As a fuse and the spent surge suppression circuitry operate together, it would be advantageous to remove, discard, and replace them as a module.
 Modular surge suppression circuits are often connected to a power distribution circuit with a screw or stab connector as described above. In the case of a surge suppressive plug strip, they are often hardwired with solder, screw, or crimp connections to a conductor between two common plugs of the “wall plug” type. The fuse can be connected to such a circuit by means of solder or two of the clips described herein above.
 As the fuse in the system immediately described above is desirably replaced with the system, and as such fuses are configured for ease of replacement, it would be desirable to combine the features that allow ease of replacement of the fuse, with ease of replacement of a surge suppression module. A line distribution system may require a fuse independent of desirable surge suppression. In this instance, the fuses and surge suppression circuits compete geometrically for replacement accessibility. They also unnecessarily duplicate connecting means.
 Stab connectors for conducting high currents for fuses and high currents and voltages for surge suppression, have high volumes of conductive metals which make them relatively expensive.
 Electronic modules must also normally be held in geometric proximity to the structure and circuitry with which they are to be associated. This may be accomplished by nonconductive means, such as screws tapped into an insulating housing, straps, or other conventional means.
 There is thus a need to provide a combination fuse and stab connector which eliminates duplicative heavy connectors for both fuses and suppression modules, combines the geometry of the fuse and suppression module such that both are readily accessible, and allows both to be replaced simultaneously upon failure of either. There is a further need to provide an electrical connector that also serves to hold the module in place mechanically with respect to the circuit and structure with which it is to be associated.
 Those having ordinary skill in the art will appreciate that these and other needs are met by the present invention.
 It is therefore an object of the present invention to provide a fuse stab connector that will also effect connection of an associated electronic module.
 It is a further object of the present invention to provide a connector that eliminates duplication of expensive conductive components by combining the connective functions of fuses and modules.
 It is yet a further object of the present invention to provide such an electrical connector that also serves as a mechanical attachment for the module.
 The above objects and others not specifically recited are realized in specific illustrative embodiments of a fuse stab connector in which a fuse is associated with an electronic module in such a way that the electrical connection of the fuse to the circuit also serves as a mechanical attachment of the module to the circuit.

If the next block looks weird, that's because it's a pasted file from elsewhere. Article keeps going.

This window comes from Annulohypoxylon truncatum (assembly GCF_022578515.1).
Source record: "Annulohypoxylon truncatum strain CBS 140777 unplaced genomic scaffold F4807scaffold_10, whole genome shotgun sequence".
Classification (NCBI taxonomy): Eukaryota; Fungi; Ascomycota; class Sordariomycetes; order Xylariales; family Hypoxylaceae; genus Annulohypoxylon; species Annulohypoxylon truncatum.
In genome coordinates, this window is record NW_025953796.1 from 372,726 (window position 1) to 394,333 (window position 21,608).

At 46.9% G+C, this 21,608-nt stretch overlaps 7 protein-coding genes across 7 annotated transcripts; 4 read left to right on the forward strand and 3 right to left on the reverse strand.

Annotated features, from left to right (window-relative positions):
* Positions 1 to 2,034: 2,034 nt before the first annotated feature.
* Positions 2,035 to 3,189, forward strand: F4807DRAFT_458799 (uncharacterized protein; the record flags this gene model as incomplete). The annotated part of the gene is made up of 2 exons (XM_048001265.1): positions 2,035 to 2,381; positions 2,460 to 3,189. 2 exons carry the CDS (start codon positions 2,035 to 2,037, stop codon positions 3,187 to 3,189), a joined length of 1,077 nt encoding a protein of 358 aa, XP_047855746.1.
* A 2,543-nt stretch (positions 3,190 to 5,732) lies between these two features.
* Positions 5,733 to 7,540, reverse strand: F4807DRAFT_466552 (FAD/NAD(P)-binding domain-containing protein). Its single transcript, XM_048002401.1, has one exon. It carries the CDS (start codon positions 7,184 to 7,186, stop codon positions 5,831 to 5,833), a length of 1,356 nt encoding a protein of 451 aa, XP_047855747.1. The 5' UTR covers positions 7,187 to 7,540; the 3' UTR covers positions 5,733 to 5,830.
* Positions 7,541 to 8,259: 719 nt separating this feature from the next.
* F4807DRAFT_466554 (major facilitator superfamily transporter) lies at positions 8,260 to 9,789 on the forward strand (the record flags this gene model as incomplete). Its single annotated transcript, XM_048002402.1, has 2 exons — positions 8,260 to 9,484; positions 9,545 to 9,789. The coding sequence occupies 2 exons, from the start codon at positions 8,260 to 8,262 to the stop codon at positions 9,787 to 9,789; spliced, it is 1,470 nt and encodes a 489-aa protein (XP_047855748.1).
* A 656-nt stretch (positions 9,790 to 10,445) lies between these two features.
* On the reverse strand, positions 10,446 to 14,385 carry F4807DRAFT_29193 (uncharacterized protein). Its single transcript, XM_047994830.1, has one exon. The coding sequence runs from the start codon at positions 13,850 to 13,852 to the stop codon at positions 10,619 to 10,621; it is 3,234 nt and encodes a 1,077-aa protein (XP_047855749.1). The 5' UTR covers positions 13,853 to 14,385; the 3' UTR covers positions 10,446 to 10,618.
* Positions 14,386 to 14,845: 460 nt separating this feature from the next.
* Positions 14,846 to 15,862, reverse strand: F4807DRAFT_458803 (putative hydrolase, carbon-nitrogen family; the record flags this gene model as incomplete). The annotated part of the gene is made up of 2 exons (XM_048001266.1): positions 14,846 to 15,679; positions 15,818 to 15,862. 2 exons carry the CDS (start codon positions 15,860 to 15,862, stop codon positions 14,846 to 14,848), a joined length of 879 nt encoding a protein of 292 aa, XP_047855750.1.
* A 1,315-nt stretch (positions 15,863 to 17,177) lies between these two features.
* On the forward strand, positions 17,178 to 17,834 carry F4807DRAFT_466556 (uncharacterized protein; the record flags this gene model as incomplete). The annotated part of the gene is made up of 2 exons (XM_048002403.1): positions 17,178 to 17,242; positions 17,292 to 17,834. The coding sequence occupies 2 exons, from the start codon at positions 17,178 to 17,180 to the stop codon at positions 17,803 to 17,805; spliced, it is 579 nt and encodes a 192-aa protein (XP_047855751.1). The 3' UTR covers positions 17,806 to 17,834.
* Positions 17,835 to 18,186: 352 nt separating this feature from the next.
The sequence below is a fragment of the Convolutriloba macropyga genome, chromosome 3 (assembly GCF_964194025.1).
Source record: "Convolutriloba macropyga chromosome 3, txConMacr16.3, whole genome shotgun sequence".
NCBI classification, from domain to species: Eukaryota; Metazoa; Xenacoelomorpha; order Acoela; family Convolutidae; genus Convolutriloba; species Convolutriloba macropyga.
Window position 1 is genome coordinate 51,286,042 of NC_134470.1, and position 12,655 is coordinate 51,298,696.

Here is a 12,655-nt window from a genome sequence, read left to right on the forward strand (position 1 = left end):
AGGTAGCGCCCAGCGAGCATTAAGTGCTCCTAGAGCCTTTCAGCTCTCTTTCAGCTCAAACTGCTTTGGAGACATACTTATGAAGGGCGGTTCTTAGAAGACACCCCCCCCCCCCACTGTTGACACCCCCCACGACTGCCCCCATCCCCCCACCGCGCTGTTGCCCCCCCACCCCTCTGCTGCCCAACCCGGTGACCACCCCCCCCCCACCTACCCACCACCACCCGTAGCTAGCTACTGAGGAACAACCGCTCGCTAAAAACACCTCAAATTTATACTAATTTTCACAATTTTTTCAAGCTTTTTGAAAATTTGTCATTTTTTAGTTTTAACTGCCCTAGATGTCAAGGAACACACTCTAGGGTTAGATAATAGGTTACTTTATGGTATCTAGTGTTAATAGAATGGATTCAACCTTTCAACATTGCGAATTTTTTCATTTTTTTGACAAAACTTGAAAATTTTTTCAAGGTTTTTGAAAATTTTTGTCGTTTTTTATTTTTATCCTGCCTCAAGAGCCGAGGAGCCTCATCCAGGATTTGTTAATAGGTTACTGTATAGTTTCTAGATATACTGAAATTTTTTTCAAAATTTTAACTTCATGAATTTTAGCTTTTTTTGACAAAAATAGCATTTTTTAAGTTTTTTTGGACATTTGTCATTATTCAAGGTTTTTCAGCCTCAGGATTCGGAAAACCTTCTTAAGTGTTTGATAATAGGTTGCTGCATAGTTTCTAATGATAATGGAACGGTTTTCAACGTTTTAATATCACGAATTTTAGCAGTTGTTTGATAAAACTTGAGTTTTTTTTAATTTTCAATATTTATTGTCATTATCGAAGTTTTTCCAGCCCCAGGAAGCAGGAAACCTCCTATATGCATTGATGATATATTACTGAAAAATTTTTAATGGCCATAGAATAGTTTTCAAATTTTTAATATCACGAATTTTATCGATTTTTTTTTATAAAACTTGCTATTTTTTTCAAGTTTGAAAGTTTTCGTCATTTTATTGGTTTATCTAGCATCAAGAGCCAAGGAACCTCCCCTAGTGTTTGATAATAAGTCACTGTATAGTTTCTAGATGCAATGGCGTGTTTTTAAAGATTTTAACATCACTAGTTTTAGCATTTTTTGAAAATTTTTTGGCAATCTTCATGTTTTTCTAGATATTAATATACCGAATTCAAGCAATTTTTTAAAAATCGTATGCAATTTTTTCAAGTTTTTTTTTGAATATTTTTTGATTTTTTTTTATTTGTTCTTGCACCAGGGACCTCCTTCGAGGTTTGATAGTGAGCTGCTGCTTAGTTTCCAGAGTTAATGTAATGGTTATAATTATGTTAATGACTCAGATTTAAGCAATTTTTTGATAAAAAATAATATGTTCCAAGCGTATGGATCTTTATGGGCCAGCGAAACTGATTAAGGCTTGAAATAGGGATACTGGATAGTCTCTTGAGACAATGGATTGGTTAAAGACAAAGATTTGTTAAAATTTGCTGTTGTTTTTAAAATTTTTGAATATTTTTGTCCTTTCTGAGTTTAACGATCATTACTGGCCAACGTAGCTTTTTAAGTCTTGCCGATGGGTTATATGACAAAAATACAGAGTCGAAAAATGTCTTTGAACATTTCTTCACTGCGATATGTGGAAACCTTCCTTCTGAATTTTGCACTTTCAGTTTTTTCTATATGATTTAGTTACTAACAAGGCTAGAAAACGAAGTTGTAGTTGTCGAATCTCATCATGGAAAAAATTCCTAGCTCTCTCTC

The above and other objects, features and advantages of the invention will become apparent from a consideration of the subsequent detailed description presented in connection with the accompanying drawings in which:
FIG. 1 is a plan view of a power distribution circuit box in which the circuit has three phases, a ground and neutral, each having clips for connection to a service module and a single service module attached;
FIG. 2 is a perspective view of a service module for mating with FIG. 1;
FIG. 3 is another perspective view of the module of FIG. 2;
FIG. 4 is a top view of the module of FIGS. 2 and 3;
FIG. 5 is a perspective view of the power distribution circuit box of FIG. 1; and,
FIG. 6 is a schematic diagram of the surge suppression modules of FIGS. 2-4 in conjunction with a power distribution circuit and box of FIGS. 1 and 5.
 Reference will now be made to the drawings wherein like structures will be provided with like reference numerals.
 Referring to FIGS. 1 and 5, there is shown, generally designated at 10, a power distribution circuit box. The box has a well generally depicted at 20 in which surge suppression modules 30 (FIG. 1) can be placed. FIG. 1 depicts one such module 30 fixed in position in the well 20. Three more would normally be in place, but are not depicted so as to provide a view to underlying structure.
 Line connectors for the power distribution lines are depicted at 2-2′″ (FIG. 5). Opposing connectors for the other in/out lines (not in view) are opposite connectors 2-2′″. In this system, these line connectors would be used for a ground line, and phase lines A-C (FIG. 6). It will be appreciated that different power distribution systems will have differing numbers and configurations of lines associated with corresponding numbers of modules 30. There is also a compression connector 14 a which connects to a neutral line 14 (see FIG. 6) with associated circuitry within housing 16.
 Connectors 2-2′″ are associated respectively with a pair of clips: connector 2 with 4 a-b; connector 2′ with 6 a-b; connector 2″ with 8 a-b; and, connector 2′″ with 12 a-b. As will be described, these clips have mating structure associated with FIGS. 2-4.